It's typical when you're trying to make a correction along a high contrast edge like this, where there are some dark pixels and some light pixels, to get a kind of a smudged look. This is a result of the Healing Brush Tool trying to blend the correction in with the photo on the layer below. So, I'm going to undo, pressing Ctrl+Z on the PC or Command+Z on the Mac, and I'm going to try the Clone Stamp Tool instead. The Clone Stamp Tool works in a similar way, but it doesn't try to blend the correction in with the underlying pixels. It just lays good pixels down on top of those I'm trying to hide.
I'll go over to the Toolbar, and I'll get the Clone Stamp Tool. I'll go down to its options, and I'll check Sample All Layers again. Now, I see that the default brush is a soft edge brush. I think I'm going to need a harder edge brush because I'm coming right up against this hard edge of the handlebar. So, I'll click the arrow to the right of the Brush Picker in the Options and I'm going to choose one of these harder edge brushes to start with. Maybe I'll go with this one. Then, I'll click outside the Brush Picker to close it. I'll move my cursor over the image. And again, I'm going to choose some good pixels with which to cover the ghosted handlebar.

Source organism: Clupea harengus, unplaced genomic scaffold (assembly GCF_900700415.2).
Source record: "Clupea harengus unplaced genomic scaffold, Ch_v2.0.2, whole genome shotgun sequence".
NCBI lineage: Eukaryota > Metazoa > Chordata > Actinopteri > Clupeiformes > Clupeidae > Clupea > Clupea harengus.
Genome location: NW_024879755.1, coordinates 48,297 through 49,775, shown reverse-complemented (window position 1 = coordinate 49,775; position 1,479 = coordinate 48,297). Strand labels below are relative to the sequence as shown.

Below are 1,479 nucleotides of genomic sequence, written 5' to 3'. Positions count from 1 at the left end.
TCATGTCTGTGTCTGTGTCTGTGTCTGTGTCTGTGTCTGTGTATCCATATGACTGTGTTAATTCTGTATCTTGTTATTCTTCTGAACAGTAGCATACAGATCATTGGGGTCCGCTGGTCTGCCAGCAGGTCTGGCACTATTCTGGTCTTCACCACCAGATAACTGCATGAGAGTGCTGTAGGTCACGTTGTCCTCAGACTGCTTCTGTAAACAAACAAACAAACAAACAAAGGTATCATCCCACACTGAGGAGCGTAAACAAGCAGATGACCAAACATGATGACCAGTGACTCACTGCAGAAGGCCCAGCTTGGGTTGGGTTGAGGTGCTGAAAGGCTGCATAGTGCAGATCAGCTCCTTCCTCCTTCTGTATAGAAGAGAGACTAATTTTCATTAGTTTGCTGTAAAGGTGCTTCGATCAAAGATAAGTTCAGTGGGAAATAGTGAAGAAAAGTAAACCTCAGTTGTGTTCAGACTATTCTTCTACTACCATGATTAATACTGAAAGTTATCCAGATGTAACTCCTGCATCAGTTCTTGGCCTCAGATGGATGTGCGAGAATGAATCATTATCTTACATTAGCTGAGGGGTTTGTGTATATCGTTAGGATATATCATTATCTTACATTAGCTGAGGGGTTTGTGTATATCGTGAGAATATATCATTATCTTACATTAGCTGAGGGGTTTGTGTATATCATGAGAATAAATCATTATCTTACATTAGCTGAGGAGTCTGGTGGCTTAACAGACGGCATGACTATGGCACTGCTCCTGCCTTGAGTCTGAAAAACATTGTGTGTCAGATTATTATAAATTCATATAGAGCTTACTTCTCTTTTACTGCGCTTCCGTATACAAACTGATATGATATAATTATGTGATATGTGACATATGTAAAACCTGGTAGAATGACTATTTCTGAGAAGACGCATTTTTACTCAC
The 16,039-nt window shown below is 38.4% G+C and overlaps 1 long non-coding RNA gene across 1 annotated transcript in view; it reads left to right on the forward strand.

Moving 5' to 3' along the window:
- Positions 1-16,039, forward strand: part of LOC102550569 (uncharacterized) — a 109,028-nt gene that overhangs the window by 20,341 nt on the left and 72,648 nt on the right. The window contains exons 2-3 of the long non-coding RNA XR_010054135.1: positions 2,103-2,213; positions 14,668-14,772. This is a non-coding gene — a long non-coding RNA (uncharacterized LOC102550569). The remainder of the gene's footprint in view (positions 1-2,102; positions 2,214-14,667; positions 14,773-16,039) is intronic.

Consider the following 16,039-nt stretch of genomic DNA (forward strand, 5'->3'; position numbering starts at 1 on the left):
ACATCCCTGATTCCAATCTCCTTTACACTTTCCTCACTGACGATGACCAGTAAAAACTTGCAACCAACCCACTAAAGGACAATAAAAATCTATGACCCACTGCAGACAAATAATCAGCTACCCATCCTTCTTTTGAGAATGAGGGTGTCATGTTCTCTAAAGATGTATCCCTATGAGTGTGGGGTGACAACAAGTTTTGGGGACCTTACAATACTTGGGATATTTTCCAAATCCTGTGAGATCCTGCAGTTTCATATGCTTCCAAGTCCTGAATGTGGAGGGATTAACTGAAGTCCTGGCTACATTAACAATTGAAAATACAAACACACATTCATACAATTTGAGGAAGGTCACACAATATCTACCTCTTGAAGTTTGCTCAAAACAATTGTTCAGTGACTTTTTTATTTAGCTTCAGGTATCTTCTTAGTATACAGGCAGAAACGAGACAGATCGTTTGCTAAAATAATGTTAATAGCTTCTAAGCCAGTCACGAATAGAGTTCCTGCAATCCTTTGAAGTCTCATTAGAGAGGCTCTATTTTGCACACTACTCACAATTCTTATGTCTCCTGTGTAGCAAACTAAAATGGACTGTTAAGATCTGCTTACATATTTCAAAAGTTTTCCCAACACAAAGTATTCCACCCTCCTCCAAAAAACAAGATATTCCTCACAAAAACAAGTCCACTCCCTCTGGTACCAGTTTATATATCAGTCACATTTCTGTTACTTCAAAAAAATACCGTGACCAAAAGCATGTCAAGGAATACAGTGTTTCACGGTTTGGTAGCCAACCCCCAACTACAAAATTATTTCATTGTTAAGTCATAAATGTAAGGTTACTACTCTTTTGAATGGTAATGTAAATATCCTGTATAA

This time, maybe I'll try these light gray pixels in this cloud. I'll hold down the Alt key, that's the Option key on the Mac,to sample these pixels, and then, I'll move over the ghosted part of the handlebar, and I'll drag. Now, at this point I'm just painting with pixels. Elements isn't trying to do any blending for me, it's just laying down the sampled pixels from under the plus symbol on top of that ghosted handlebar. And I'll release my mouse. I think that's a pretty good start. At this point, I might try sampling from some other areas to try to get the most natural look as I paint with pixels to cover up the areas of this photograph that I don't want.
So, that's how to use the Spot Healing Brush Tool, the Healing Brush Tool, and the Clone Stamp Tool to remove content from a photograph.